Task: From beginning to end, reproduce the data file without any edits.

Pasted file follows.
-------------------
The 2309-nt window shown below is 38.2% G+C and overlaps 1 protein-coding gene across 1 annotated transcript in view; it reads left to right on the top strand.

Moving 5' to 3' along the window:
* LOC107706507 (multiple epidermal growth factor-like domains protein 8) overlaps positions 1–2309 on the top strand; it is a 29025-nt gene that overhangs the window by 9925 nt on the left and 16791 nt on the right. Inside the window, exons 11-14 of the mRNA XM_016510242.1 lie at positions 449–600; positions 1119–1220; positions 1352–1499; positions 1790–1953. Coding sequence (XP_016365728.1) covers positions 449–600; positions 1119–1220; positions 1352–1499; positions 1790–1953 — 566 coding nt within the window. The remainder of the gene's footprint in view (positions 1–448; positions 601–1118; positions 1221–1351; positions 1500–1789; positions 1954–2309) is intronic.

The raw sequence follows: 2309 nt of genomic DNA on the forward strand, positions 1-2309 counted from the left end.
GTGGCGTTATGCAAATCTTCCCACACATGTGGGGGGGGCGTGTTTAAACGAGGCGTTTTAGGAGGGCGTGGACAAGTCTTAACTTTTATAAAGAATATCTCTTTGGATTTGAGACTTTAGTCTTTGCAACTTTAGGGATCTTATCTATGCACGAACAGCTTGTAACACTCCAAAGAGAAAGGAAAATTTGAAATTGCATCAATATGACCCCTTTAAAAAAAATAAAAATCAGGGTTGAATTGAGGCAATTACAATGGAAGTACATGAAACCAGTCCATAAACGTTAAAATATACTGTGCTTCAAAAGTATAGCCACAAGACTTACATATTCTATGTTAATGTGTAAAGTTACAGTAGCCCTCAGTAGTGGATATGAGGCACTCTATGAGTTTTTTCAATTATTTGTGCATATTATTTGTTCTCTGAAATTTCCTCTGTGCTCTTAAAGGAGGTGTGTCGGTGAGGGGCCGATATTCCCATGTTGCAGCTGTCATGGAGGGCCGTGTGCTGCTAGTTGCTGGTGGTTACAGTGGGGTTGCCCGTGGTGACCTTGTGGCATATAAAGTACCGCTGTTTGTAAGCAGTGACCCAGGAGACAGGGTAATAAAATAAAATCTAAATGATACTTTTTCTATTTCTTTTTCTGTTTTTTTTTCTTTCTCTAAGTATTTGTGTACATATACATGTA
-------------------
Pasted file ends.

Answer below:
The 2309-nt window shown below is 38.2% G+C and overlaps 1 protein-coding gene across 1 annotated transcript in view; it reads left to right on the top strand.

Moving 5' to 3' along the window:
* LOC107706507 (multiple epidermal growth factor-like domains protein 8) overlaps positions 1–2309 on the top strand; it is a 29025-nt gene that overhangs the window by 9925 nt on the left and 16791 nt on the right. Inside the window, exons 11-14 of the mRNA XM_016510242.1 lie at positions 449–600; positions 1119–1220; positions 1352–1499; positions 1790–1953. Coding sequence (XP_016365728.1) covers positions 449–600; positions 1119–1220; positions 1352–1499; positions 1790–1953 — 566 coding nt within the window. The remainder of the gene's footprint in view (positions 1–448; positions 601–1118; positions 1221–1351; positions 1500–1789; positions 1954–2309) is intronic.

The raw sequence follows: 2309 nt of genomic DNA on the forward strand, positions 1-2309 counted from the left end.
GTGGCGTTATGCAAATCTTCCCACACATGTGGGGGGGGCGTGTTTAAACGAGGCGTTTTAGGAGGGCGTGGACAAGTCTTAACTTTTATAAAGAATATCTCTTTGGATTTGAGACTTTAGTCTTTGCAACTTTAGGGATCTTATCTATGCACGAACAGCTTGTAACACTCCAAAGAGAAAGGAAAATTTGAAATTGCATCAATATGACCCCTTTAAAAAAAATAAAAATCAGGGTTGAATTGAGGCAATTACAATGGAAGTACATGAAACCAGTCCATAAACGTTAAAATATACTGTGCTTCAAAAGTATAGCCACAAGACTTACATATTCTATGTTAATGTGTAAAGTTACAGTAGCCCTCAGTAGTGGATATGAGGCACTCTATGAGTTTTTTCAATTATTTGTGCATATTATTTGTTCTCTGAAATTTCCTCTGTGCTCTTAAAGGAGGTGTGTCGGTGAGGGGCCGATATTCCCATGTTGCAGCTGTCATGGAGGGCCGTGTGCTGCTAGTTGCTGGTGGTTACAGTGGGGTTGCCCGTGGTGACCTTGTGGCATATAAAGTACCGCTGTTTGTAAGCAGTGACCCAGGAGACAGGGTAATAAAATAAAATCTAAATGATACTTTTTCTATTTCTTTTTCTGTTTTTTTTTCTTTCTCTAAGTATTTGTGTACATATACATGTA